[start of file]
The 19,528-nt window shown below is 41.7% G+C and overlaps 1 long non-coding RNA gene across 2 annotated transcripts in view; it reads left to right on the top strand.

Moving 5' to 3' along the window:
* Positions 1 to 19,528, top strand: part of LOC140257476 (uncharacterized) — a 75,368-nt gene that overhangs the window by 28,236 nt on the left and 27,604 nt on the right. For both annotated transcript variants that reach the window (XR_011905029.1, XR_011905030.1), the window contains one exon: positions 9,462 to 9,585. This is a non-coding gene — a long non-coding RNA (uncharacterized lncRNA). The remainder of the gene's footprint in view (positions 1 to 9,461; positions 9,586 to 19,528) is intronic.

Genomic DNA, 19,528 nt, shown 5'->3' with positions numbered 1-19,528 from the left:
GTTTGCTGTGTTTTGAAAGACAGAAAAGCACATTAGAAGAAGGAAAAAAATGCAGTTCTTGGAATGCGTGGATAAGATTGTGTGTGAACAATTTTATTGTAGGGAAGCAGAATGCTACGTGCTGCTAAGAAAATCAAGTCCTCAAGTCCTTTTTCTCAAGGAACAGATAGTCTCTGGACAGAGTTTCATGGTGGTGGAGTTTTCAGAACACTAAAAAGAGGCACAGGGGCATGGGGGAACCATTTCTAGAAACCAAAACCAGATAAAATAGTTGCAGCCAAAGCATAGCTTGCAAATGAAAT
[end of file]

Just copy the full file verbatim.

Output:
The 19,528-nt window shown below is 41.7% G+C and overlaps 1 long non-coding RNA gene across 2 annotated transcripts in view; it reads left to right on the top strand.

Moving 5' to 3' along the window:
* Positions 1 to 19,528, top strand: part of LOC140257476 (uncharacterized) — a 75,368-nt gene that overhangs the window by 28,236 nt on the left and 27,604 nt on the right. For both annotated transcript variants that reach the window (XR_011905029.1, XR_011905030.1), the window contains one exon: positions 9,462 to 9,585. This is a non-coding gene — a long non-coding RNA (uncharacterized lncRNA). The remainder of the gene's footprint in view (positions 1 to 9,461; positions 9,586 to 19,528) is intronic.

Genomic DNA, 19,528 nt, shown 5'->3' with positions numbered 1-19,528 from the left:
GTTTGCTGTGTTTTGAAAGACAGAAAAGCACATTAGAAGAAGGAAAAAAATGCAGTTCTTGGAATGCGTGGATAAGATTGTGTGTGAACAATTTTATTGTAGGGAAGCAGAATGCTACGTGCTGCTAAGAAAATCAAGTCCTCAAGTCCTTTTTCTCAAGGAACAGATAGTCTCTGGACAGAGTTTCATGGTGGTGGAGTTTTCAGAACACTAAAAAGAGGCACAGGGGCATGGGGGAACCATTTCTAGAAACCAAAACCAGATAAAATAGTTGCAGCCAAAGCATAGCTTGCAAATGAAAT